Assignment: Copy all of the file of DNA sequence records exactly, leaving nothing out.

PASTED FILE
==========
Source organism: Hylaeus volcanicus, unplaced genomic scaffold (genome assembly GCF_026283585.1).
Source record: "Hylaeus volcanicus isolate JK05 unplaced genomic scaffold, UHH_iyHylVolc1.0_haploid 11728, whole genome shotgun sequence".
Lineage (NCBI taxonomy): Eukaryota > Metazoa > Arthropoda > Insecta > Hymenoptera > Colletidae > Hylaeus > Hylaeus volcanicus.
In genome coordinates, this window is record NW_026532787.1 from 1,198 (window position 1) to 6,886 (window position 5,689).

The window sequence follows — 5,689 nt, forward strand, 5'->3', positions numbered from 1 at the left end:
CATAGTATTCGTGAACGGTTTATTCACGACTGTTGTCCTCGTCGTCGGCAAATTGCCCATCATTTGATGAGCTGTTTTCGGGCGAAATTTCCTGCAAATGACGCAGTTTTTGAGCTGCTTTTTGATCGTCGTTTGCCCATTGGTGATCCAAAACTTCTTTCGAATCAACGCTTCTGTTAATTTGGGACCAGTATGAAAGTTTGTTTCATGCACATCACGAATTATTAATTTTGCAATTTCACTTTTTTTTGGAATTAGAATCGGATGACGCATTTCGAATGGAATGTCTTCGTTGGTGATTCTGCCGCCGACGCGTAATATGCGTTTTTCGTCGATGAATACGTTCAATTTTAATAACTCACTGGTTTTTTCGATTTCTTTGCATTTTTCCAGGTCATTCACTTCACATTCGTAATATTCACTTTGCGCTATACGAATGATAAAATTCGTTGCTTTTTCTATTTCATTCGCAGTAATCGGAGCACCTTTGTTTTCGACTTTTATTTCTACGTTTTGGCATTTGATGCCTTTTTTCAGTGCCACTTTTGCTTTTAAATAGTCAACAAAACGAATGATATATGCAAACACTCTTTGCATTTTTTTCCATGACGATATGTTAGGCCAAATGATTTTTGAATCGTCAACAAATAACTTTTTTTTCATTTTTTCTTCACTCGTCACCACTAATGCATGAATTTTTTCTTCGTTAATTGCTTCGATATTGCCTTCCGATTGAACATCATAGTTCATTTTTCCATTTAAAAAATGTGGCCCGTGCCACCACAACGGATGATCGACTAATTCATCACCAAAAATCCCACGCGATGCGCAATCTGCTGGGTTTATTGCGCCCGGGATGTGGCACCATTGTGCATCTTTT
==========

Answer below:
Source organism: Hylaeus volcanicus, unplaced genomic scaffold (genome assembly GCF_026283585.1).
Source record: "Hylaeus volcanicus isolate JK05 unplaced genomic scaffold, UHH_iyHylVolc1.0_haploid 11728, whole genome shotgun sequence".
Lineage (NCBI taxonomy): Eukaryota > Metazoa > Arthropoda > Insecta > Hymenoptera > Colletidae > Hylaeus > Hylaeus volcanicus.
In genome coordinates, this window is record NW_026532787.1 from 1,198 (window position 1) to 6,886 (window position 5,689).

The window sequence follows — 5,689 nt, forward strand, 5'->3', positions numbered from 1 at the left end:
CATAGTATTCGTGAACGGTTTATTCACGACTGTTGTCCTCGTCGTCGGCAAATTGCCCATCATTTGATGAGCTGTTTTCGGGCGAAATTTCCTGCAAATGACGCAGTTTTTGAGCTGCTTTTTGATCGTCGTTTGCCCATTGGTGATCCAAAACTTCTTTCGAATCAACGCTTCTGTTAATTTGGGACCAGTATGAAAGTTTGTTTCATGCACATCACGAATTATTAATTTTGCAATTTCACTTTTTTTTGGAATTAGAATCGGATGACGCATTTCGAATGGAATGTCTTCGTTGGTGATTCTGCCGCCGACGCGTAATATGCGTTTTTCGTCGATGAATACGTTCAATTTTAATAACTCACTGGTTTTTTCGATTTCTTTGCATTTTTCCAGGTCATTCACTTCACATTCGTAATATTCACTTTGCGCTATACGAATGATAAAATTCGTTGCTTTTTCTATTTCATTCGCAGTAATCGGAGCACCTTTGTTTTCGACTTTTATTTCTACGTTTTGGCATTTGATGCCTTTTTTCAGTGCCACTTTTGCTTTTAAATAGTCAACAAAACGAATGATATATGCAAACACTCTTTGCATTTTTTTCCATGACGATATGTTAGGCCAAATGATTTTTGAATCGTCAACAAATAACTTTTTTTTCATTTTTTCTTCACTCGTCACCACTAATGCATGAATTTTTTCTTCGTTAATTGCTTCGATATTGCCTTCCGATTGAACATCATAGTTCATTTTTCCATTTAAAAAATGTGGCCCGTGCCACCACAACGGATGATCGACTAATTCATCACCAAAAATCCCACGCGATGCGCAATCTGCTGGGTTTATTGCGCCCGGGATGTGGCACCATTGTGCATCTTTT